As a young boy growing up in the Eastern Cape, pursuing a Master’s degree was never in any of my dreams. Actually, I was not even aware of anything related to a post-graduate degree. One thing I knew was that I wanted to work and help people in whatever career option I followed. Becoming a medical doctor was a clearer career path, because most people in my community and family could relate to my aspirations. Nevertheless, when I reached grade 12 my interest shifted from wanting to be a medical doctor to wanting to do a BSc in Animal Science.

Moringa oleifera seeds (Non-conventional crude protein source)
Moringa oleifera seeds (Non-conventional crude protein source)

Being a black child growing up in a family that had limited financial resources, I found myself thinking about attaining a junior degree that I could finish quickly, find employment and support my family. However, nearing the end of my junior degree, I was opening up to the idea that studying further wouldn’t be the worst decision in the world. The only limitation I had was funding. Fortunately, armed with good exam results, I applied for National Research Foundation funding and received it.

Everything changed for the better, even though after my first year as a Masters’ student, I realised that being a postgrad in a South African University with limited resources is a monumental obstacle. It not only affects your progress, but also impedes the quality of that progress. I was fortunate enough to have a supervisor (Dr Nkukwana) who always supported me and still continues to do so. She always ensured that I had the best facilities to conduct my Master’s research; and I think the rationale behind it was that she respects the integrity and quality of research. This is a principle that she has instilled in me and for that I am humbled and grateful.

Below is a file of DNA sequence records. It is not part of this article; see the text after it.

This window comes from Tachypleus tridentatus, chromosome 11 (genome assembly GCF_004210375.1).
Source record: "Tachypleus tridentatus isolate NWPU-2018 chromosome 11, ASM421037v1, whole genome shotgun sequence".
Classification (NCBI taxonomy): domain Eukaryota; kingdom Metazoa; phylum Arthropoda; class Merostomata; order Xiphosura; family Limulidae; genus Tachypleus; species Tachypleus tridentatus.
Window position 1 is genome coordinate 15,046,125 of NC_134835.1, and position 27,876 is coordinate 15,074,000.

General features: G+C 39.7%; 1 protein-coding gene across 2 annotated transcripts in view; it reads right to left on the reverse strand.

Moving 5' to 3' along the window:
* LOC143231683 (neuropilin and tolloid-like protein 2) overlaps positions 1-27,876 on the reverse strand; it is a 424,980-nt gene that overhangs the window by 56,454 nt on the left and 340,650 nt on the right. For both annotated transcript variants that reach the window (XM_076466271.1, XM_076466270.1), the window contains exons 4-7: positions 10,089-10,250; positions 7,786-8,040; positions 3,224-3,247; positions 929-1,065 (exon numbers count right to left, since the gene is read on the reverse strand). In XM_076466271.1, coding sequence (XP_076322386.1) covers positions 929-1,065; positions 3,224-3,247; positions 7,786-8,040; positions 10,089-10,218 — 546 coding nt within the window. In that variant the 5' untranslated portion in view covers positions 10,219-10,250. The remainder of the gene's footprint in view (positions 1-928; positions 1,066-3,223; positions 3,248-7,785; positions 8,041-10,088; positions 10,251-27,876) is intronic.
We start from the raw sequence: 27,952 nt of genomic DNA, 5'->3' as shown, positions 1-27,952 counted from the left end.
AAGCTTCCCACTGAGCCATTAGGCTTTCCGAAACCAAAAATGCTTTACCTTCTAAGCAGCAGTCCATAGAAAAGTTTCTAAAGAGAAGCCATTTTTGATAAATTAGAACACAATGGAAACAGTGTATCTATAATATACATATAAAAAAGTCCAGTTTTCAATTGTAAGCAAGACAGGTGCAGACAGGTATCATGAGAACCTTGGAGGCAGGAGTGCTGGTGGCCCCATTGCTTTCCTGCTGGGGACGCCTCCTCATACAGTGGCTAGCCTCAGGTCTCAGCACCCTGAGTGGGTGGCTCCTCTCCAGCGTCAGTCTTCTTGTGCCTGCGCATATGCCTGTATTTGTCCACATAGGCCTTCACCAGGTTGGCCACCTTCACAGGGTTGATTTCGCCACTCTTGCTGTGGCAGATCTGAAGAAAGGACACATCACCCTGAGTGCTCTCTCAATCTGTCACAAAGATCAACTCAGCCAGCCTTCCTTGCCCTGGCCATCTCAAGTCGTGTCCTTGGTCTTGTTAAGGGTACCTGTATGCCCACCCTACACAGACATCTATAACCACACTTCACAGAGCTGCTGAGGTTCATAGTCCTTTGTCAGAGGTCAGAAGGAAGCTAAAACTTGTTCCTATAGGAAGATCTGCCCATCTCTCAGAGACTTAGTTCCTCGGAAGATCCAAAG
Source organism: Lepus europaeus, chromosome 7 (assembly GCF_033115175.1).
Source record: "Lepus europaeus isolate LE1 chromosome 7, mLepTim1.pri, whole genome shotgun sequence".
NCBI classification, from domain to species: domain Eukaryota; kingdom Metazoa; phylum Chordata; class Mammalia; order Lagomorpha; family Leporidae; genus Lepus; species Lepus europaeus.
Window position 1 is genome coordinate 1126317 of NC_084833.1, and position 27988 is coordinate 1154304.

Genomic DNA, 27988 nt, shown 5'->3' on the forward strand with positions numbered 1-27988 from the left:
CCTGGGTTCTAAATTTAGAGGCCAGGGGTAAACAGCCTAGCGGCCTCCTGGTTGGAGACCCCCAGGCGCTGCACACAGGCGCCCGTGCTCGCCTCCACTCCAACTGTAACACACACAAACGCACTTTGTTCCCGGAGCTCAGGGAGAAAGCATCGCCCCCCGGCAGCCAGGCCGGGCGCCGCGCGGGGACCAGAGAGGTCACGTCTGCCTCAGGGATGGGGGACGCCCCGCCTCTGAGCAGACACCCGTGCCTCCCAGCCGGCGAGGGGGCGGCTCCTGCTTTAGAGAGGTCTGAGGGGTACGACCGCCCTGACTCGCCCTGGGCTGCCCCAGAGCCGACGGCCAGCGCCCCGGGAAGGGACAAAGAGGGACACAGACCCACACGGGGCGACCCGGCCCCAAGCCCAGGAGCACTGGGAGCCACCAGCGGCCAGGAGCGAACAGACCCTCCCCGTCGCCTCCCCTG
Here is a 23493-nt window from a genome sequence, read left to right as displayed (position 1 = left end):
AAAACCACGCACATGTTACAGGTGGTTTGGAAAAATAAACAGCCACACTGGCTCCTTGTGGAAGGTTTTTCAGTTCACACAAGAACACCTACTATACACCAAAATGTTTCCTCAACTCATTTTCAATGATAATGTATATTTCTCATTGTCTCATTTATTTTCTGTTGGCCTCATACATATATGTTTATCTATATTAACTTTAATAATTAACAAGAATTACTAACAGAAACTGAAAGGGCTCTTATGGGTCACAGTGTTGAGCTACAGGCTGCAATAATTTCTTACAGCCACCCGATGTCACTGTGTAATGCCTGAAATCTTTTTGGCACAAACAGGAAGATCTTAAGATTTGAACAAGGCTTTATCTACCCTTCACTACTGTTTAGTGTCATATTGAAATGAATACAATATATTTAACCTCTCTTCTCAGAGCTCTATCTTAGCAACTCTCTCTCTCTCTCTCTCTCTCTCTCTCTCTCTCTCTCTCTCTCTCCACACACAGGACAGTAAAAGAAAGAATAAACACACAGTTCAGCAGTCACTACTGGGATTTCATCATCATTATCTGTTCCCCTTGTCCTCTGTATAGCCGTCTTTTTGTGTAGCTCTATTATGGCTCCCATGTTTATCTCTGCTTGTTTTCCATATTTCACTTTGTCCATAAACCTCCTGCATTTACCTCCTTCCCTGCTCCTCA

When I sit and look at the past two years that I’ve spent as a Masters student, I realise that research is where I want to be. The irony is that as a black child living in rural South Africa you aren’t told about the possibilities that exist in research and development. As a result, I owe it to every black child out there to study further, attain my PhD and show them that it’s possible if you are willing to humble yourself and work hard. When I look at it now, I wouldn’t change a single thing even if I’d grown up in a family that had all the money in the world to support my original idea of becoming a medical doctor.